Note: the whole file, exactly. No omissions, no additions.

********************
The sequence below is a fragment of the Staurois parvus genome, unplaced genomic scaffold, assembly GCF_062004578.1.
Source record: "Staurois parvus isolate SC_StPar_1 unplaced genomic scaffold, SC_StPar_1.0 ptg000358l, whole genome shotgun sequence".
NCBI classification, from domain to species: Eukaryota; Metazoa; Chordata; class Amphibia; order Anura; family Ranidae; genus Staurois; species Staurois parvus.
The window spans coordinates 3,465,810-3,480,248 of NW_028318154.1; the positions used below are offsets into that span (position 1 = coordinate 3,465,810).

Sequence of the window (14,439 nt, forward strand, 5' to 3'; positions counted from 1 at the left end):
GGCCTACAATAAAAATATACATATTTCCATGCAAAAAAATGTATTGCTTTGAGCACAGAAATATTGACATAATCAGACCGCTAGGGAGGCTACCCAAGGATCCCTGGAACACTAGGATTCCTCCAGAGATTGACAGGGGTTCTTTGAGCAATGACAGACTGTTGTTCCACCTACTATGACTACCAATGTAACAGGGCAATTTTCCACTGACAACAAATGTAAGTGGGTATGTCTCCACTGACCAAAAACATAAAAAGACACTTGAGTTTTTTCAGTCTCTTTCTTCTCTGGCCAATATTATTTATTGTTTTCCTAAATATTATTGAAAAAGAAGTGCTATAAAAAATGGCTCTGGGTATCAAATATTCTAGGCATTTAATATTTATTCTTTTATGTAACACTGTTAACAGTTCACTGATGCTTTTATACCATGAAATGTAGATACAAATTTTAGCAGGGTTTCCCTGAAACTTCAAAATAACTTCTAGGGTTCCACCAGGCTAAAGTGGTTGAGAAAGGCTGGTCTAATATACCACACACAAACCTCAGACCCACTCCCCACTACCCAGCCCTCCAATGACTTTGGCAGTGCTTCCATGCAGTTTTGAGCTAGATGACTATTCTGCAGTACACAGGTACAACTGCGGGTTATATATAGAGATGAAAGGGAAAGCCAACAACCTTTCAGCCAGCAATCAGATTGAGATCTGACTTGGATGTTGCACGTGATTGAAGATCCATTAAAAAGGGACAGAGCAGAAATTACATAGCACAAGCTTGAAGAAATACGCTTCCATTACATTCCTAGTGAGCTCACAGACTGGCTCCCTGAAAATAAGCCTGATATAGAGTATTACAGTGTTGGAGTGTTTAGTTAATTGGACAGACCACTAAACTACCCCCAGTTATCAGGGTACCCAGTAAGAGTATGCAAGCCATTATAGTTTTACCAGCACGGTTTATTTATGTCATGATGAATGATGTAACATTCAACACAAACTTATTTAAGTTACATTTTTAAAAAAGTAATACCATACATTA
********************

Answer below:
The sequence below is a fragment of the Staurois parvus genome, unplaced genomic scaffold, assembly GCF_062004578.1.
Source record: "Staurois parvus isolate SC_StPar_1 unplaced genomic scaffold, SC_StPar_1.0 ptg000358l, whole genome shotgun sequence".
NCBI classification, from domain to species: Eukaryota; Metazoa; Chordata; class Amphibia; order Anura; family Ranidae; genus Staurois; species Staurois parvus.
The window spans coordinates 3,465,810-3,480,248 of NW_028318154.1; the positions used below are offsets into that span (position 1 = coordinate 3,465,810).

Sequence of the window (14,439 nt, forward strand, 5' to 3'; positions counted from 1 at the left end):
GGCCTACAATAAAAATATACATATTTCCATGCAAAAAAATGTATTGCTTTGAGCACAGAAATATTGACATAATCAGACCGCTAGGGAGGCTACCCAAGGATCCCTGGAACACTAGGATTCCTCCAGAGATTGACAGGGGTTCTTTGAGCAATGACAGACTGTTGTTCCACCTACTATGACTACCAATGTAACAGGGCAATTTTCCACTGACAACAAATGTAAGTGGGTATGTCTCCACTGACCAAAAACATAAAAAGACACTTGAGTTTTTTCAGTCTCTTTCTTCTCTGGCCAATATTATTTATTGTTTTCCTAAATATTATTGAAAAAGAAGTGCTATAAAAAATGGCTCTGGGTATCAAATATTCTAGGCATTTAATATTTATTCTTTTATGTAACACTGTTAACAGTTCACTGATGCTTTTATACCATGAAATGTAGATACAAATTTTAGCAGGGTTTCCCTGAAACTTCAAAATAACTTCTAGGGTTCCACCAGGCTAAAGTGGTTGAGAAAGGCTGGTCTAATATACCACACACAAACCTCAGACCCACTCCCCACTACCCAGCCCTCCAATGACTTTGGCAGTGCTTCCATGCAGTTTTGAGCTAGATGACTATTCTGCAGTACACAGGTACAACTGCGGGTTATATATAGAGATGAAAGGGAAAGCCAACAACCTTTCAGCCAGCAATCAGATTGAGATCTGACTTGGATGTTGCACGTGATTGAAGATCCATTAAAAAGGGACAGAGCAGAAATTACATAGCACAAGCTTGAAGAAATACGCTTCCATTACATTCCTAGTGAGCTCACAGACTGGCTCCCTGAAAATAAGCCTGATATAGAGTATTACAGTGTTGGAGTGTTTAGTTAATTGGACAGACCACTAAACTACCCCCAGTTATCAGGGTACCCAGTAAGAGTATGCAAGCCATTATAGTTTTACCAGCACGGTTTATTTATGTCATGATGAATGATGTAACATTCAACACAAACTTATTTAAGTTACATTTTTAAAAAAGTAATACCATACATTA